UFC Philadelphia: Michael Johnson Explains Why Featherweight Is the Right Division For Him


Looking to hit the featherweight limit for the third time in the promotion ahead of UFC Philadelphia, Michael Johnson explained why featherweight is the right division for him.

Wilmington, DE — Always a menace in the octagon, Michael Johnson will look to make it three wins in a row at UFC Philadelphia this Saturday. Johson (19-13) last fought in Moncton, New Brunswick in Canada last October. There, he took on Artem Lobov, earning a unanimous decision in the co-main event. Onward continues the march as he takes on the returning Josh Emmett in Philly, a card properly UFC on ESPN 2.

Johnson was better known as a lightweight earlier in his UFC run, which means during weight cut time, there are always questions. Not to worry ahead of UFC Philadelphia, he told reporters including Cageside Press. “I feel good. I feel great. Focused. Ready. Ready to get in here, get this victory. Get this weight off first. Tonight, a little bit tomorrow. And come in ready for war.”

It’s the fight before the fight, “the only fight that matters right now,” he acknowledged. “The weight cut just is what it is. It’s just part of the job, it’s what we got to do. I don’t even think of the fight this week. I got think of the weight. That’s the weight cut. I need to get that out of my mind, then after that I can focus on the fight like I have to.”

He tries to put it out of his mind. “If you think about things way too much, you’re going to go crazy eventually. It’s going to eat you up inside.” Instead, Johnson surrounds himself with his coaches, friends and family to keep his mind off the fight as he cuts weight. Plays games. Does anything but dwell on the obvious.

If you’re wondering why he’s bothering with the cut down to featherweight, well there’s a reason Michael Johnson feels it’s the best weight class for him. “I just feel good,” he said simply. “I thought I was going to have a little trouble making the weight, but it’s been pretty good. I don’t think I really lost much power, at all. I’m still faster than all these guys. They can’t really compete with me on my feet, at all.” He feels his movement gives him an edge, saying “that’s where I feel I’m the best at in this division.”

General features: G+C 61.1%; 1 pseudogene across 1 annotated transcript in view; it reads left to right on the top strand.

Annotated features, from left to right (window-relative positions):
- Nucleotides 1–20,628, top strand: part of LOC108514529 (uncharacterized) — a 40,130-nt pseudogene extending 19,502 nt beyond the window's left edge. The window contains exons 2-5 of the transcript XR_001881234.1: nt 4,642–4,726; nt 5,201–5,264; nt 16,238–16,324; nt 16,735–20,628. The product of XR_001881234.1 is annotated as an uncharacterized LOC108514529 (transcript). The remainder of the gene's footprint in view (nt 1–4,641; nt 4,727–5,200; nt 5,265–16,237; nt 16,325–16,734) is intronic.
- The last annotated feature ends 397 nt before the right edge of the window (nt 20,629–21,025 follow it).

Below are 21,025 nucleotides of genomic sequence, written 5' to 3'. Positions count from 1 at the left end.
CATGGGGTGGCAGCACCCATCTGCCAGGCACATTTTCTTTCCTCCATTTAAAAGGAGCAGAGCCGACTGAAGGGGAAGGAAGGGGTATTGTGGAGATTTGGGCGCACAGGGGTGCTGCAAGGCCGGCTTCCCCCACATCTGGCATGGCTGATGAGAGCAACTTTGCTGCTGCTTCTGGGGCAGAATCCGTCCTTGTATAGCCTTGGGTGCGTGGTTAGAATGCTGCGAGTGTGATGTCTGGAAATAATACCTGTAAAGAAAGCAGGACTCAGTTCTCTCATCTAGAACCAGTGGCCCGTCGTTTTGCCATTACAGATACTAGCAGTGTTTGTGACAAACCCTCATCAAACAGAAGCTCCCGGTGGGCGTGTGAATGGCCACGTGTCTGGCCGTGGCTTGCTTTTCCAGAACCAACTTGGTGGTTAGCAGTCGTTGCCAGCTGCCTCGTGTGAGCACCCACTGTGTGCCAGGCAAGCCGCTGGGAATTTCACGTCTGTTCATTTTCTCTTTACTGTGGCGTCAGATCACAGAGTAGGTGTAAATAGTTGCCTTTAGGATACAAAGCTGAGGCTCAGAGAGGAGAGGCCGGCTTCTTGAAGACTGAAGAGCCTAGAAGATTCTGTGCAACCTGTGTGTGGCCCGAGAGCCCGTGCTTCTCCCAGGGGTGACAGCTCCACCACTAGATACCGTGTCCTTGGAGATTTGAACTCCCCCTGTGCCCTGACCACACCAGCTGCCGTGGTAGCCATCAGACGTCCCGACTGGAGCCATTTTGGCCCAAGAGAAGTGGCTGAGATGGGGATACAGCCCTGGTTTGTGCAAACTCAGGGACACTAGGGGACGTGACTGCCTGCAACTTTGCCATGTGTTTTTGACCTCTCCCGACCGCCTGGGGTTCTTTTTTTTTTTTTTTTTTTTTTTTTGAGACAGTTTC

As an added bonus, he no longer has to “worry about guys being so much heavier than I am.”

The other reason is opportunity. “The only reason I came down was because it was just a new thing to do. I got some new faces,” Johnson said Thursday. “I fought everybody at 55, then it was kind of a standstill for a little bit, what was going on in the division. So I just said, ‘I might as well try my luck at 45,’ and it’s been going well since.”

It’s a better cut this time out, most certainly, than at UFC Moncton last October. Johnson missed weight by a pound for the short-notice fight, but wasn’t given the traditional extra hour to weigh in. In fact he wasn’t told he wouldn’t get the extra hour until he was already in the sauna.

Luckily, opponent Artem Lobov, who has since jumped over to bareknuckle boxing, chose to refund the fine Johnson paid for missing weight.

That’s a quirk of MMA rulesets, and the fact that the Unified Rules of MMA are anything but. Or, at least, they’re not adopted everywhere.

An ongoing metaphor for Johnson has been pressure. A feeling like he has bricks on his chest. He’s spoken about it before. This time out, he said, he’s “still got that pressure on my chest, and I hope it stays on there. It makes me fight better. I’m just getting it off a little bit by little bit. I don’t think it’s ever going to be off. Until I’m finished with this sport. I can put that little pressure on myself, because I compete better with that.”

That pressure keeps him from getting lazy, or taking time off. “You have to keep moving, you have to keep working, and don’t give these guys a chance to beat you in there.”

On another topic, the current featherweight champ, Max Holloway, is heading up to lightweight for an interim title fight against Dustin Poirier. Johnson is a fan of these sorts of opportunities, but “honestly, I could care less about either one of them,” he said with a laugh. “It’s going to be a good fight, you know, but if I were to pick a winner, I think Max is a little more well-rounded.”

Of course, with Johnson holding a win over Dustin Poirier, it’s a better look for ‘The Menace’ if Dustin gets the win.

For more from Michael Johnson, watch the full UFC Philadelphia media day scrum above.


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